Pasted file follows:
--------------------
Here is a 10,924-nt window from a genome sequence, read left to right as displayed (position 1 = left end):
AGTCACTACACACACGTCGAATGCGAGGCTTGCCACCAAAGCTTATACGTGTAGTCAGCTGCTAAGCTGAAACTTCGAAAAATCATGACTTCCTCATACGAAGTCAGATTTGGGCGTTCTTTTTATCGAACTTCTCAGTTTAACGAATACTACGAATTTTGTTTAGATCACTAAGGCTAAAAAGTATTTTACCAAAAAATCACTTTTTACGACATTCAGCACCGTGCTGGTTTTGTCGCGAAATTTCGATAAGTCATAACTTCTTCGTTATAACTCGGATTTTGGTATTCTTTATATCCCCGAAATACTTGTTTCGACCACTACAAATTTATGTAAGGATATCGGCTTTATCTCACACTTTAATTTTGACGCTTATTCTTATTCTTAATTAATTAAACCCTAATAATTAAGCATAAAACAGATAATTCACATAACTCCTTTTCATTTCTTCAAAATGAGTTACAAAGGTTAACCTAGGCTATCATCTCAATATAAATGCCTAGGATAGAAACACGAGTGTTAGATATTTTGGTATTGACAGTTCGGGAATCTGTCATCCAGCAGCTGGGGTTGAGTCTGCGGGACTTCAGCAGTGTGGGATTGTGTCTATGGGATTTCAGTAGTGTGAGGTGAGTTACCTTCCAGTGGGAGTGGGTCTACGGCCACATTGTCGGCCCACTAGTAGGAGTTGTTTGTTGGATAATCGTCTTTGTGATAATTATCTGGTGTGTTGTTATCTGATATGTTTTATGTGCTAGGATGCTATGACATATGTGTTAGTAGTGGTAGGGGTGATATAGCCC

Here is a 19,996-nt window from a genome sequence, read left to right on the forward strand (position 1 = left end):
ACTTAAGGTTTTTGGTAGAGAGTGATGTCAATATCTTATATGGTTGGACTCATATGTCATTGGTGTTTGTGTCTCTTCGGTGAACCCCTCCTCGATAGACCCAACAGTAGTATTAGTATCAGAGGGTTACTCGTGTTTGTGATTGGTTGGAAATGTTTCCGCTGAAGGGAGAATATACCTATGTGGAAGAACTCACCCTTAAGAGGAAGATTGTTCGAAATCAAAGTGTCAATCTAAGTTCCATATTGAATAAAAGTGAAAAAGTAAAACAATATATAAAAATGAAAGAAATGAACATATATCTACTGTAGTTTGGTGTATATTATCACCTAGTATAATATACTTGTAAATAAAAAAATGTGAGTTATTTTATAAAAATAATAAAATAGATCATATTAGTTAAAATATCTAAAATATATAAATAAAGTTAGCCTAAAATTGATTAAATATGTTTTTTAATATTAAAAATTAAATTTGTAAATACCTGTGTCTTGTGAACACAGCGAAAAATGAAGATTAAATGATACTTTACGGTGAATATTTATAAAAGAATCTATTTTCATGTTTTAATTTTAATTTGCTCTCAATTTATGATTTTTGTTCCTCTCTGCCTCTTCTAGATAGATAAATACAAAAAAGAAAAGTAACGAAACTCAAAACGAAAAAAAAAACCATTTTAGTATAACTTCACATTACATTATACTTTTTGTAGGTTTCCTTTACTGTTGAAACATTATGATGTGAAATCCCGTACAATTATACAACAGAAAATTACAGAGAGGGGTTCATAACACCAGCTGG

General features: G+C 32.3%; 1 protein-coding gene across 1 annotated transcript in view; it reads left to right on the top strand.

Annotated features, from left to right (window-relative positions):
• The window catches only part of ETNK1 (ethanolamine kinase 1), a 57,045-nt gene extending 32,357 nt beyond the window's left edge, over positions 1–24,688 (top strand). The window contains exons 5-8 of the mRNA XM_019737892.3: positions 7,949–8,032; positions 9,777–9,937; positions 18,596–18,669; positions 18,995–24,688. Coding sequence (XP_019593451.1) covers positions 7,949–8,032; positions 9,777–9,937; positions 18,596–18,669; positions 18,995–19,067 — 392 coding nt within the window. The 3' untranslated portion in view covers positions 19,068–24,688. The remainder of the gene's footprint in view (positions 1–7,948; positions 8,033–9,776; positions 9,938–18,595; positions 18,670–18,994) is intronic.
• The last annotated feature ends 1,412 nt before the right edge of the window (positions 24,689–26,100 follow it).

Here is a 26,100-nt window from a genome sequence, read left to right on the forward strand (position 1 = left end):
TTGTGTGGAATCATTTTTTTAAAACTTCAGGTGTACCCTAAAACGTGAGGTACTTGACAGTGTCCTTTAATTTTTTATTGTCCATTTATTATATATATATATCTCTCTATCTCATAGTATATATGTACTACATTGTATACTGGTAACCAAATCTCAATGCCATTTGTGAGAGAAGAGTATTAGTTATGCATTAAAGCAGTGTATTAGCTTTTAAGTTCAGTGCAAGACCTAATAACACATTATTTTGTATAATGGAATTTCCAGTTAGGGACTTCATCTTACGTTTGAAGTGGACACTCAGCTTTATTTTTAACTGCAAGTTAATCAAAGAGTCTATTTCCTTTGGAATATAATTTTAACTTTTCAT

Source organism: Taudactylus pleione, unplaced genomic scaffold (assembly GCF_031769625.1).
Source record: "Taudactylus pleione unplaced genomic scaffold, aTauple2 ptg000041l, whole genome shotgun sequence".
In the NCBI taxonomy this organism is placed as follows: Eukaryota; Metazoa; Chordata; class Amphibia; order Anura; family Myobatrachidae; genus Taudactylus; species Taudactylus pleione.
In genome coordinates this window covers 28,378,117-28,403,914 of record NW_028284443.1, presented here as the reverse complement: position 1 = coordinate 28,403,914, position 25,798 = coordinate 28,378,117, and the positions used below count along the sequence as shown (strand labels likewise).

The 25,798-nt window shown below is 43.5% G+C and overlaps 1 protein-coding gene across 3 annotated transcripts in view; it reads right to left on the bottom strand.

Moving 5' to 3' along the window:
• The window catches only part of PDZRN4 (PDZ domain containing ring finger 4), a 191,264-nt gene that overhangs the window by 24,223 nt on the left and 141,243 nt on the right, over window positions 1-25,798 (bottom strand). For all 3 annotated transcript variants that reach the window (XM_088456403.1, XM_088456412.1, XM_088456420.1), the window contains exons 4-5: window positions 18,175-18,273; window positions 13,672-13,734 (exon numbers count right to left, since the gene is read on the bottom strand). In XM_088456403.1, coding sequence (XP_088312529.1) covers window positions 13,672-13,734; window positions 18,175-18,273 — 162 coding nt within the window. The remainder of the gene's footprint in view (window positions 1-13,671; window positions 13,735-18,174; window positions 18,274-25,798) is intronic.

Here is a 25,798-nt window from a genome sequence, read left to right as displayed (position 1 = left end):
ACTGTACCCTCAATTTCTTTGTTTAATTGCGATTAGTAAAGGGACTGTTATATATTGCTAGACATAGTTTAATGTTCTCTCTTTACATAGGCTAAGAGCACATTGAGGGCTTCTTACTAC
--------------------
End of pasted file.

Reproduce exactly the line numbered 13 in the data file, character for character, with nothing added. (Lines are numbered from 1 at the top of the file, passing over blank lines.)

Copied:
In the NCBI taxonomy this organism is placed as follows: Eukaryota; Metazoa; Chordata; class Amphibia; order Anura; family Myobatrachidae; genus Taudactylus; species Taudactylus pleione.